Don’t discount Toyota in India yet

AMMAR MASTER

Brand loyalty, established sales and marketing network work in its favour

With the exception of Malaysia, Toyota is the market leader in each of the ASEAN Big Four markets (including Thailand, Indonesia and the Philippines). Yet, it is painfully aware that increasing competition, changing market dynamics and shifting consumer preferences can quickly erode market share. The automaker has, therefore, participated in Thailand’s Eco Car project as well as in Indonesia’s Low Cost Green Car (LCGC) programme. These projects have required Toyota to committing new investments and developing specific vehicles to meet government criteria in order to avail of the incentives on offer.

Late entry

Toyota’s first Eco Car model came out last October, after all of its competitors had launched their models, and more than three and a half years after the first Eco Car model, the Nissan March, was introduced. However, Toyota is unlikely to suffer from the disadvantage of coming late to market.

This is because the Japanese carmaker has played its Eco Car strategy extremely well. Its first model in this project is the Yaris hatchback – a well-established brand in the market but it was performing below its full potential owing to its slightly premium pricing.

By launching the Yaris in its Eco Car avatar, Toyota was able to offer the hatchback at a very competitive price. The result: Yaris sales have increased three times compared to the previous version. It has also topped the passenger vehicle sales chart in the first quarter of this year, ahead of the Honda City and the Toyota Vios.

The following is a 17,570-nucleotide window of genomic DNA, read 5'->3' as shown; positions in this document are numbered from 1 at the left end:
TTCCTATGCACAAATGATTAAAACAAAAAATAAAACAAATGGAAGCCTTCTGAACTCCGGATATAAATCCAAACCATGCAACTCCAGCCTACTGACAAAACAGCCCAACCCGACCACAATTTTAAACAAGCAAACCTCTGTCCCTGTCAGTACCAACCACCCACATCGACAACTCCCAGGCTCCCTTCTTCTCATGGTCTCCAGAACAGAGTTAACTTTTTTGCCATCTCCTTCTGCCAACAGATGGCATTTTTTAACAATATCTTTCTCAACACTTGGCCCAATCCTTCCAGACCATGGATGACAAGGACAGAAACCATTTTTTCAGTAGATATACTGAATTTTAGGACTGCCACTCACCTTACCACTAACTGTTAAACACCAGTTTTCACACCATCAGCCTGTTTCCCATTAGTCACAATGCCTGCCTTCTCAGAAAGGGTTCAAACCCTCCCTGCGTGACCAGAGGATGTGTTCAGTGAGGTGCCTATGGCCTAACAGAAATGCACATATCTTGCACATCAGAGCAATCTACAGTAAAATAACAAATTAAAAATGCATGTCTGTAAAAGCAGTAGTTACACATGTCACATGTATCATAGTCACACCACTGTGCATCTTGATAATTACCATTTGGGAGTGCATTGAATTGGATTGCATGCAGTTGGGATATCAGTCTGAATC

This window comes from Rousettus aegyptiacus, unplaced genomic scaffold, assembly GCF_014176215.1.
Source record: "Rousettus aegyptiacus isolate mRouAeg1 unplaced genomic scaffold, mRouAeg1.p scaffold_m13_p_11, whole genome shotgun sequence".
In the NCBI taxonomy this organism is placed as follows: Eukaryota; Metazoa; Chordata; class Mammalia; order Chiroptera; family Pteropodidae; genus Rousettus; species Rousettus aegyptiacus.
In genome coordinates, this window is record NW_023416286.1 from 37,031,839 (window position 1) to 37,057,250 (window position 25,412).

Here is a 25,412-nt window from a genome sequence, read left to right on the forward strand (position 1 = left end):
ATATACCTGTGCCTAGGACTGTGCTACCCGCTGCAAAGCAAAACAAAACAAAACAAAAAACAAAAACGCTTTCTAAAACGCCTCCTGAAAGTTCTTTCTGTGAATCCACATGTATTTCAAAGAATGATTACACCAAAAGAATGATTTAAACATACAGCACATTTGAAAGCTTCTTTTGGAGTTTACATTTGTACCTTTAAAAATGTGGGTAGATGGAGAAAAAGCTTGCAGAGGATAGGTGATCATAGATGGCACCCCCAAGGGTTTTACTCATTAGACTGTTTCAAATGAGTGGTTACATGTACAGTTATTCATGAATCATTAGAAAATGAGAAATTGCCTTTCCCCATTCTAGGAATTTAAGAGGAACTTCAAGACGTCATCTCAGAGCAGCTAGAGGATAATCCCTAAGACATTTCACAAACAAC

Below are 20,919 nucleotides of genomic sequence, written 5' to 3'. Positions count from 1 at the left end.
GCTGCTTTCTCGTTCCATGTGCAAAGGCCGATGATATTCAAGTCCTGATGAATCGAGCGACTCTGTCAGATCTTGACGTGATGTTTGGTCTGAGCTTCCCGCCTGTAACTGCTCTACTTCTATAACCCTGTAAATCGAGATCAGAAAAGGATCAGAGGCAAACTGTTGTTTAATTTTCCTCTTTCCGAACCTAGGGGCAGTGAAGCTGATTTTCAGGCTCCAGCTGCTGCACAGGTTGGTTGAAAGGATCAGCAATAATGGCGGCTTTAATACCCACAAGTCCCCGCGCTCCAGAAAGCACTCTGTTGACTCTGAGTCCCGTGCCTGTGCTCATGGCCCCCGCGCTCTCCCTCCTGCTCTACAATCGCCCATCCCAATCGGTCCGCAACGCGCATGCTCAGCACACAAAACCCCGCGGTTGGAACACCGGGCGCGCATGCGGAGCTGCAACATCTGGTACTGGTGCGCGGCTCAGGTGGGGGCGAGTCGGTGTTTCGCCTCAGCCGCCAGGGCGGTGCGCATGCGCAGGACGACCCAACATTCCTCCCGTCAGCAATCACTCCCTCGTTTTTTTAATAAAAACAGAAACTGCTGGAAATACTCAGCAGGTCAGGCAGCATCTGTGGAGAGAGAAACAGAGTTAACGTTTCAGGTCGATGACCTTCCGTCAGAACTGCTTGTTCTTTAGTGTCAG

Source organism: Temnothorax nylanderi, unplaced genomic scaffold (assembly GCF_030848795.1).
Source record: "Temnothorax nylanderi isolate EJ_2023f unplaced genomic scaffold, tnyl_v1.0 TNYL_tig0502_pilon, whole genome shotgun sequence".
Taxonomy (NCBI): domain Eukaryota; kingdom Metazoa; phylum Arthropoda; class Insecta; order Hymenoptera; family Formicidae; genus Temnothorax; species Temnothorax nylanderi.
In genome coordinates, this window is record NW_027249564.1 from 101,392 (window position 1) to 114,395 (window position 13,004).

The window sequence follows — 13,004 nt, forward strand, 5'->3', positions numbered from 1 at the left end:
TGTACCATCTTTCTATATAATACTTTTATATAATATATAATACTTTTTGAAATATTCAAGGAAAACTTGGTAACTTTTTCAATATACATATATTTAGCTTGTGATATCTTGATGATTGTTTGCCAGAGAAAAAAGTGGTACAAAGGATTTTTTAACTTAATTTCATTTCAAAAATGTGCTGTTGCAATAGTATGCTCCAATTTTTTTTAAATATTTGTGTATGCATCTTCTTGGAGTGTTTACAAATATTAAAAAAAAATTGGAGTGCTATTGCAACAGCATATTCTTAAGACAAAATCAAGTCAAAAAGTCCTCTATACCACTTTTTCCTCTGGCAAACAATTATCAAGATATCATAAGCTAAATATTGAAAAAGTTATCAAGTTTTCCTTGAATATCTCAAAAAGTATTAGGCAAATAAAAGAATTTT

LMC Automotive expects the Yaris to end 2014 at the second spot, behind the Vios.

In Indonesia, Toyota (along with Daihatsu) was the first to unveil and then launch its LCGC model in the form of the Toyota Agya mini car in September 2013. The model was premiered at the 2012 Indonesian International Motor Show, but its manufacturer decided to wait for the Indonesian Government to finalise its LCGC incentives before launching the Agya.

Targeted at first-time car buyers, Toyota has sold an average of 6,000 units a month of the Agya. It is now the company’s second most sold model in Indonesia, behind the Avanza MPV, but ahead of the Innova. The Agya has also become part of Toyota’s export strategy in Indonesia, with exports going to the Philippines.

Loyal base

It is thus clear that Toyota is not taking its long-established dominance in ASEAN for granted. The automaker is willing to invest and constantly meet changing market dynamics and shifting consumer preferences to ardently protect its market share. Strong brand loyalty along with a well-established sales and marketing network also plays into Toyota’s hands in ASEAN.

Interestingly, the same drive and determination is also seen in the carmaker’s actions in India. The introduction of the Etios Sedan in end-2010 and of the Etios Liva in mid-2011 are prime examples of how Toyota recognises market opportunity and brings out the right products to win new buyers.

Despite this, the company is still ranked sixth among the passenger vehicle sellers in India with a mere six per cent market share, which is a far cry from its No. 1 position and 30 per cent market share in Thailand, Indonesia and the Philippines. It needs more products to compete more effectively with the likes of Maruti Suzuki, Hyundai, Mahindra, Honda and Tata. However, do not discount Toyota just yet in India. Simply look at what it has done in ASEAN. By the end of the day, it is an all too familiar script for this formidable, yet patient, Japanese automaker.

The writer is Senior Market Analyst (ASEAN & India), LMC Automotive

Published on June 05, 2014

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